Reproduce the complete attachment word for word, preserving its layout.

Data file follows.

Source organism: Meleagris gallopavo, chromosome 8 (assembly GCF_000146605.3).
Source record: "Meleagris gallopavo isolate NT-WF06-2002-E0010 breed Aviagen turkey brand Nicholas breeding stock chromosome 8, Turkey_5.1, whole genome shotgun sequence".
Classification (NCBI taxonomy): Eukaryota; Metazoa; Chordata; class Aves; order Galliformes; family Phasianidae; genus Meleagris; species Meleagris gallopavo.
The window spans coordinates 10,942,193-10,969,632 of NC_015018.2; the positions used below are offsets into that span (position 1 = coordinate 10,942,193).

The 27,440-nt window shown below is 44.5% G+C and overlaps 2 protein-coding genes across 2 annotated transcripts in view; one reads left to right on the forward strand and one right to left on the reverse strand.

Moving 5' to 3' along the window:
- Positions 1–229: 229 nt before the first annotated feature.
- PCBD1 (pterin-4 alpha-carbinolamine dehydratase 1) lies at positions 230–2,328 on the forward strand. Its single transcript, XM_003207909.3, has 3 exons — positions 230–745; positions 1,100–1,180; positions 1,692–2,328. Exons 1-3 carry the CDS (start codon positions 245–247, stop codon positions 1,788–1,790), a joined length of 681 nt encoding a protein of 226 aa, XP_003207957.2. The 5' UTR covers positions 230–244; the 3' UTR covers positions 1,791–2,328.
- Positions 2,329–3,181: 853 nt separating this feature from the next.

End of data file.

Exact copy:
Source organism: Meleagris gallopavo, chromosome 8 (assembly GCF_000146605.3).
Source record: "Meleagris gallopavo isolate NT-WF06-2002-E0010 breed Aviagen turkey brand Nicholas breeding stock chromosome 8, Turkey_5.1, whole genome shotgun sequence".
Classification (NCBI taxonomy): Eukaryota; Metazoa; Chordata; class Aves; order Galliformes; family Phasianidae; genus Meleagris; species Meleagris gallopavo.
The window spans coordinates 10,942,193-10,969,632 of NC_015018.2; the positions used below are offsets into that span (position 1 = coordinate 10,942,193).

The 27,440-nt window shown below is 44.5% G+C and overlaps 2 protein-coding genes across 2 annotated transcripts in view; one reads left to right on the forward strand and one right to left on the reverse strand.

Moving 5' to 3' along the window:
- Positions 1–229: 229 nt before the first annotated feature.
- PCBD1 (pterin-4 alpha-carbinolamine dehydratase 1) lies at positions 230–2,328 on the forward strand. Its single transcript, XM_003207909.3, has 3 exons — positions 230–745; positions 1,100–1,180; positions 1,692–2,328. Exons 1-3 carry the CDS (start codon positions 245–247, stop codon positions 1,788–1,790), a joined length of 681 nt encoding a protein of 226 aa, XP_003207957.2. The 5' UTR covers positions 230–244; the 3' UTR covers positions 1,791–2,328.
- Positions 2,329–3,181: 853 nt separating this feature from the next.